Kellyanne Conway's Success Doesn't Make Her A Feminist Hero

NEW YORK, NY - DECEMBER 16: Republican political strategist Kellyanne Conway takes a photo with visitors in the lobby at Trump Tower, December 16, 2016 in New York City. President-elect Donald Trump and his transition team are in the process of filling cabinet and other high level positions for the new administration. (Photo by Drew Angerer/Getty Images)
Source: Drew Angerer/Getty Images News/Getty Images

It's hard to imagine Donald Trump's presidential campaign would end with a woman shattering a glass ceiling of her own, and yet it did. With Trump's Electoral College win, former Trump campaign manager Kellyanne Conway became the first woman in U.S. history to head a victorious presidential campaign. Conway is now slated to become the highest-ranking woman in the White House, Trump's transition team having named her counselor to the president on Thursday. Although her appointment to Trump's senior team is far from surprising, it has sparked an interesting debate over the nature of Conway's feminist values. While Conway has made impressive gains for women, it takes more than personal success to make Conway a feminist hero.

In a column for the Toronto Sun, Melissa Lantsman argues Conway is "the hero feminism ignores," citing her membership in the Republican Party as the main reason for why she has been overlooked by the feminist movement. Julie Kelly presents a similar argument in an op-ed for The Federalist that argues Conway is the answer to the question "'what to tell our daughters about the 2016 election."

Though it's difficult to compare Hillary Clinton and Conway, Kelly goes on to claim Democratic voters are too preoccupied with the former secretary of state's loss to acknowledge Conway's success. 

I'd argue that it's not Conway's political affiliation that will keep her from being defined in history books as a feminist hero, but rather her words and actions. Feminism is in no way a liberal-only space. Like women, modern-day feminism comes in many shapes, sizes, and colors. But while there's more than one way to be a feminist, it takes more than success to become a feminist hero. Although Conway's accomplishment as the first female to lead a successful U.S. presidential campaign (all while raising four children) should be applauded, it doesn't automatically qualify her for entry into the feminism hall of fame.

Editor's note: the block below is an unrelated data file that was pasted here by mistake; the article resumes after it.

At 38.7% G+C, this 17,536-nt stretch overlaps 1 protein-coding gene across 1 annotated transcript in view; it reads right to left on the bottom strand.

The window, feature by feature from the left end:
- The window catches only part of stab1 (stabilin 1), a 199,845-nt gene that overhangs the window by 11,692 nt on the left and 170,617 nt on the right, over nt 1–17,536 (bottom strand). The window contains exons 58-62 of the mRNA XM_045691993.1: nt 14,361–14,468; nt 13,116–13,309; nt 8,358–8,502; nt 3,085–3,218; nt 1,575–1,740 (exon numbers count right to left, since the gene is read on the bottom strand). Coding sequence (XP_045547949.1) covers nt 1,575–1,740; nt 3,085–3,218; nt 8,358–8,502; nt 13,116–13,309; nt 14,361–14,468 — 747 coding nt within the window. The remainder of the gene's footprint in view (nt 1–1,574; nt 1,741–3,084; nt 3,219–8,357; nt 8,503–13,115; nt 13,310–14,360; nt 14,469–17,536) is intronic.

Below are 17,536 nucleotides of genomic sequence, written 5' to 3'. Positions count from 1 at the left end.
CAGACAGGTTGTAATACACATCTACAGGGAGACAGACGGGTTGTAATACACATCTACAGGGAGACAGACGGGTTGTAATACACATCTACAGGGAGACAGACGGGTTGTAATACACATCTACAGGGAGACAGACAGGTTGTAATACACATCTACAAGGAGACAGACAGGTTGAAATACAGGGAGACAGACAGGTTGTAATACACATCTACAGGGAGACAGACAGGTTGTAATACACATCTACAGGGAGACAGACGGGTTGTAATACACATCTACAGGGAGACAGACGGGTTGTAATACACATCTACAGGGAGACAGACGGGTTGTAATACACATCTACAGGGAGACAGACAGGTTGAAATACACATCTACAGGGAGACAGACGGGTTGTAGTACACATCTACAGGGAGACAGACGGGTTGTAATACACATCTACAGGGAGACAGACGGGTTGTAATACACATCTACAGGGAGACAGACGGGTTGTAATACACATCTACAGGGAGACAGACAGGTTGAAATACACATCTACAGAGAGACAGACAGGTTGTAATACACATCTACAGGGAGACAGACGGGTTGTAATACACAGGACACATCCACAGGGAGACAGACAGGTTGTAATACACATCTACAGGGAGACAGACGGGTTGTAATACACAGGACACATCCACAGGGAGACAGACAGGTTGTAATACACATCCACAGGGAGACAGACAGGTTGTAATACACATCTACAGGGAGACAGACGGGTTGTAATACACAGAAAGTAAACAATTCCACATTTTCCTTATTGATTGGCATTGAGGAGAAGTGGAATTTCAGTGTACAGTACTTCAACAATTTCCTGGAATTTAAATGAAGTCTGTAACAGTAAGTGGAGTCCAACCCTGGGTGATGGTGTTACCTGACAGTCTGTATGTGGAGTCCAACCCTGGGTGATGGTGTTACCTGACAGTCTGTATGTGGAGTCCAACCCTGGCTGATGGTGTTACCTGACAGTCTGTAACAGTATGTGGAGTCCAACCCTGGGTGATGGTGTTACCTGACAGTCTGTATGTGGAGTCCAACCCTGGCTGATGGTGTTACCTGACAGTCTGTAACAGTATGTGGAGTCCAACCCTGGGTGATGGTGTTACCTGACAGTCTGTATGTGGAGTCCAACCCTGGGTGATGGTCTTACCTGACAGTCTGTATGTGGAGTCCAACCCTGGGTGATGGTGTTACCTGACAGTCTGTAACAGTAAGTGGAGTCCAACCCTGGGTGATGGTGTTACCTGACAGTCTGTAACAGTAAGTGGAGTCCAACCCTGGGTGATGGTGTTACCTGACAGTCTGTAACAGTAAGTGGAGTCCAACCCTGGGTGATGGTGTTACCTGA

Politics aside, feminism means advocating for the equality of all women, even those who don't reside in the same socioeconomic class or political sphere as you. And some argue Conway has failed to stand up for women by standing alongside a man who has been accused of sexual assault (Trump has firmly denied those allegations), has gone as far as to call his opponent a "nasty woman," and has expressed the desire to overturn Roe v. Wade.  And that's just the beginning of Trump's record with women

Trump isn't the only man Conway has worked on behalf of who has expressed some less than savory ideas on women's issues. Conway's resume includes stints with Mike Pence and Todd Akin, according to Jezebel; the latter candidate ran for the Missouri Senate and made headlines with his use of the phrase "legitimate rape." 

While Conway may be a role model for the country's conservative women, it doesn't appear as though she's as kind to women who don't share her viewpoints. After it was reported she'd made comments that seemed to suggest mothers shouldn't take jobs in the White House, Conway lashed out at the women criticizing her, suggesting they were childless cat ladies. "A lot of women who have attacked me are either childless interns born in the 1990s or 2000s, or I've noticed, women who have cats as their Twitter pictures," Conway told Fox Business Network's Stuart Varney in an interview on Dec. 16.

Moreover, I wonder if Conway would even choose to describe herself as a feminist, let alone a feminist hero. During a speech to the Conservative Women's Network in 2011, she argued that "femininity is replacing feminism as a leading attribute for American women." She suggested feminism was "a drag" and characterized feminists as being "in a bad mood all the time." Conway went on to argue feminists are suspicious and revolted by men generally. "I challenge anybody to show me where that is not part and parcel of the feminist movement," Conway said. "That has absolutely been a cost of admission into the feminist movement."

Though Conway's successes deserve to be congratulated — and indeed broke a glass ceiling of their own — the fact remains that she advocates for politicians looking to scale back women's reproductive rights and have voiced only tepid support for things like equal pay and paid family leave. When it comes down to it, women would love to see at least one progressive feminist in Trump's administration. It would be great if Conway were that woman, but the values with which she associates are difficult to reconcile.

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